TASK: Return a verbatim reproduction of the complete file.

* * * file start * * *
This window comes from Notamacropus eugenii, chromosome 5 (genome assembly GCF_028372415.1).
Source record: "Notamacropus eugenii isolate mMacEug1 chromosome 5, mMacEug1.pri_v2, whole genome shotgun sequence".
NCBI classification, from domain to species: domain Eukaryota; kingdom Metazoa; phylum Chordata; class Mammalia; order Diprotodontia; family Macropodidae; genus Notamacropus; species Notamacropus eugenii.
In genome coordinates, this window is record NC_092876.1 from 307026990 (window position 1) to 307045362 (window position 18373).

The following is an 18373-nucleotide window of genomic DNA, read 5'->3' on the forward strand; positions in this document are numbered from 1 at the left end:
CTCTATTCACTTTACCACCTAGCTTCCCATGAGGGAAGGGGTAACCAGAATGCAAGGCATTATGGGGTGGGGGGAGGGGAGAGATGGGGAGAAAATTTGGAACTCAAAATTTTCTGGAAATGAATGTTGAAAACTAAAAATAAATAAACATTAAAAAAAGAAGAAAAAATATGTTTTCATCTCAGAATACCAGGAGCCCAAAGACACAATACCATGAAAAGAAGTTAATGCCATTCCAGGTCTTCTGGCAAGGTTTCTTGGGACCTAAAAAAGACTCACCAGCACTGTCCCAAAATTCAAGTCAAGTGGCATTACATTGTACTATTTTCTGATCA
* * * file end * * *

This window comes from Notamacropus eugenii, chromosome 5 (genome assembly GCF_028372415.1).
Source record: "Notamacropus eugenii isolate mMacEug1 chromosome 5, mMacEug1.pri_v2, whole genome shotgun sequence".
NCBI classification, from domain to species: domain Eukaryota; kingdom Metazoa; phylum Chordata; class Mammalia; order Diprotodontia; family Macropodidae; genus Notamacropus; species Notamacropus eugenii.
In genome coordinates, this window is record NC_092876.1 from 307026990 (window position 1) to 307045362 (window position 18373).

The following is an 18373-nucleotide window of genomic DNA, read 5'->3' on the forward strand; positions in this document are numbered from 1 at the left end:
CTCTATTCACTTTACCACCTAGCTTCCCATGAGGGAAGGGGTAACCAGAATGCAAGGCATTATGGGGTGGGGGGAGGGGAGAGATGGGGAGAAAATTTGGAACTCAAAATTTTCTGGAAATGAATGTTGAAAACTAAAAATAAATAAACATTAAAAAAAGAAGAAAAAATATGTTTTCATCTCAGAATACCAGGAGCCCAAAGACACAATACCATGAAAAGAAGTTAATGCCATTCCAGGTCTTCTGGCAAGGTTTCTTGGGACCTAAAAAAGACTCACCAGCACTGTCCCAAAATTCAAGTCAAGTGGCATTACATTGTACTATTTTCTGATCA